Found in UK cathedral, pummeled remains of medieval knight

© Headland Archaeology
The skeleton of the medieval man, a possible knight, in his stone grave.
The battered remains of a medieval man uncovered at a famous cathedral hint that he may have been a Norman knight with a proclivity for jousting.

The man may have participated in a form of jousting called tourney, in which men rode atop their horses and attacked one another, in large groups, with blunted weapons.

Archaeologists uncovered the man's skeleton, along with about 2,500 others — including a person who had leprosy and a woman with a severed hand buried at Hereford Cathedral in the United Kingdom. The cathedral was built in the 12th century and served as a place of worship and a burial ground in the following centuries, said Andy Boucher, a regional manager at Headland Archaeology, a commercial archaeology company that works with construction companies in the United Kingdom.

Comment: Interesting information brought to light by examination of skeletal remains.


Experts perplexed by ancient structure built in the middle of a Siberian Lake: 'Russia's most mysterious archaeological site'

© Siberian Times
Described as "Russia's most mysterious archaeological site," the Archaeological Institute of America says Por-Bajin is located roughly 20 miles from the Mongolian border and boasts outer walls that are 40 feet high.

The structure was reportedly excavated in the 1950s and 1960s, but archaeologists were unable to determine what the purpose of the intricate structure was. Irina Arzhantseva of the Russian Academy of Sciences has begun her own expedition, and is determined to get to the bottom of the ancient mystery.
© gdehorosho.ru
1,300-year-old structure could be a fortress, summer palace, monastery, or even an astronomical observatory.

Cow Skull

1,200-year old tombs filled with dozens of mummies discovered in Peru's Cotahuasi Valley

© Willy Yépez Álvarez
In addition to the water and rodent damage some of the human remains were taken apart in ancient times, their bones moved to different tombs. This image shows a partially disarticulated mummy. A tupu (an artifact that could have been used to fasten clothing) fell through this mummy’s rib cage when it was moved.
Dozens of tombs filled with up to 40 mummies each have been discovered around a 1,200-year-old ceremonial site in Peru's Cotahuasi Valley.

So far, the archaeologists have excavated seven tombs containing at least 171 mummies from the site, now called Tenahaha.

The tombs are located on small hills surrounding the site. "The dead, likely numbering in the low thousands, towered over the living," wrote archaeologist Justin Jennings, a curator at Toronto's Royal Ontario Museum, in a chapter of the newly published book "Tenahaha and the Wari State: A View of the Middle Horizon from the Cotahuasi Valley" (University of Alabama Press, 2015).

Before rigor mortis set in, the mummies had their knees put up to the level of their shoulders and their arms folded along their chest, the researchers found. The corpses were then bound with rope and wrapped in layers of textiles. The mummies range in age from neonate fetuses to older adults, with some of the youngest mummies (such as infants) being buried in jars. While alive the people appear to have lived in villages close to Tenahaha.

Bits and pieces of mummies

© Willy Yépez Álvarez
Analysis of the mummy remains also found little evidence for human violence. This is also surprising as some sites in Peru, which date to this time period, have a high incidence of cranial trauma (hits to the head). This image shows three vessels found by the feet of an individual.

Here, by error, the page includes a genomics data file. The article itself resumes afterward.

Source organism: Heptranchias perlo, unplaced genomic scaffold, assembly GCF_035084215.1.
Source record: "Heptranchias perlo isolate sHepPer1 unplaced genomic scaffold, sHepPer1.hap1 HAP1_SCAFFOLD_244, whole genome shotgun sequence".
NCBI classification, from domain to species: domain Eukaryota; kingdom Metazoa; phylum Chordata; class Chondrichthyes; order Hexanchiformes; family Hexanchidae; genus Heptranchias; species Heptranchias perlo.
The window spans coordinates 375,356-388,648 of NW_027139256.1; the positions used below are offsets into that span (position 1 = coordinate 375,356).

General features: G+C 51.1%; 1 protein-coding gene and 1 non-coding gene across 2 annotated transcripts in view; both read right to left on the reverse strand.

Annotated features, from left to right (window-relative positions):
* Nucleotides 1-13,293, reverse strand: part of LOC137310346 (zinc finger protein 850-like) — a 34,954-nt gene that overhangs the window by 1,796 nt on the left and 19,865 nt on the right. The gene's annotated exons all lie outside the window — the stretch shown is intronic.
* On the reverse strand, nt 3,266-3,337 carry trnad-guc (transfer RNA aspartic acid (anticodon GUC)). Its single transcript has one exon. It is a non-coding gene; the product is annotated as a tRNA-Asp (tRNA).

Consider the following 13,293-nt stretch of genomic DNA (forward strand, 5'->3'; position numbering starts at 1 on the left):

The mummified remains were in poor shape due to damage from water and rodents. Additionally, the researchers found some of the mummies were intentionally broken apart, their bones scattered and moved between the tombs. In one tomb the scientists found almost 400 isolated human remains, including teeth, hands and feet.

"Though many individuals were broken apart, others were left intact," Jennings wrote in the book. "People were moved around the tombs, but they sometimes remained bunched together, and even earth or rocks were used to separate some groups and individuals." Some grave goods were smashed apart, while others were left intact, he said.

Understanding the selective destruction of the mummies and artifacts is a challenge. "In the Andes, death is a process, it's not as if you bury someone and you're done," Jennings told Live Science in an interview.


Book review: Hidden History, the Secret Origins of the First World War


A must-read
The authors of this thought-provoking book make the extraordinary claim that a small group of rich and powerful men sought, as early as 1890, to "bring the whole uncivilised world under British Rule, for the recovery of the United States, for the making of the Anglo-Saxon race but one empire". Led by Cecil Rhodes and backed by the fortunes of the House of Rothschild, the secret society that he formed sought to perfect a system of emigration in which British settlers would take over all of Africa and South America, and integrate the United States into the British Empire. The objective of all this was "the foundation of so great a Power as to render wars impossible, and promote the best interests of humanity".

The authors claim that what is defined as the "Secret Elite" provoked the Boer War so that the Boer colonies could be defeated and incorporated into the British Empire, stating that Jan Smuts, who was once Rhodes' close friend, "allegedly" defected to the Boers and encouraged them to initiate a war they were certain to lose.

During the war in South Africa, Germany had shown moral support for the Boers. This worried the Secret Elite. Germany was rapidly becoming the most powerful nation in Europe and a direct threat to the Secret Elite's plans for world domination. So Germany would have to be dealt with next.

To this end, talks were held in secret with Belgium. From 1905 onwards Britain planned, with Belgium, operations in the event of a German invasion. It was the invasion of neutral Belgium which prompted Britain to declare war on Germany but, according to the authors, this was all premeditated. To explain this, it must be understood that a neutral nation cannot form treaties of alliances with other countries as this means they are no longer neutral - they have taken sides. But Belgium did have a secret agreement with Britain, one devised by the Secret Elite.

Comment: Check out this lecture by one of the co-authors:

See also Joe Quinn's analysis of the causes of the first world war: The Rise of Russia and the 'End of the World'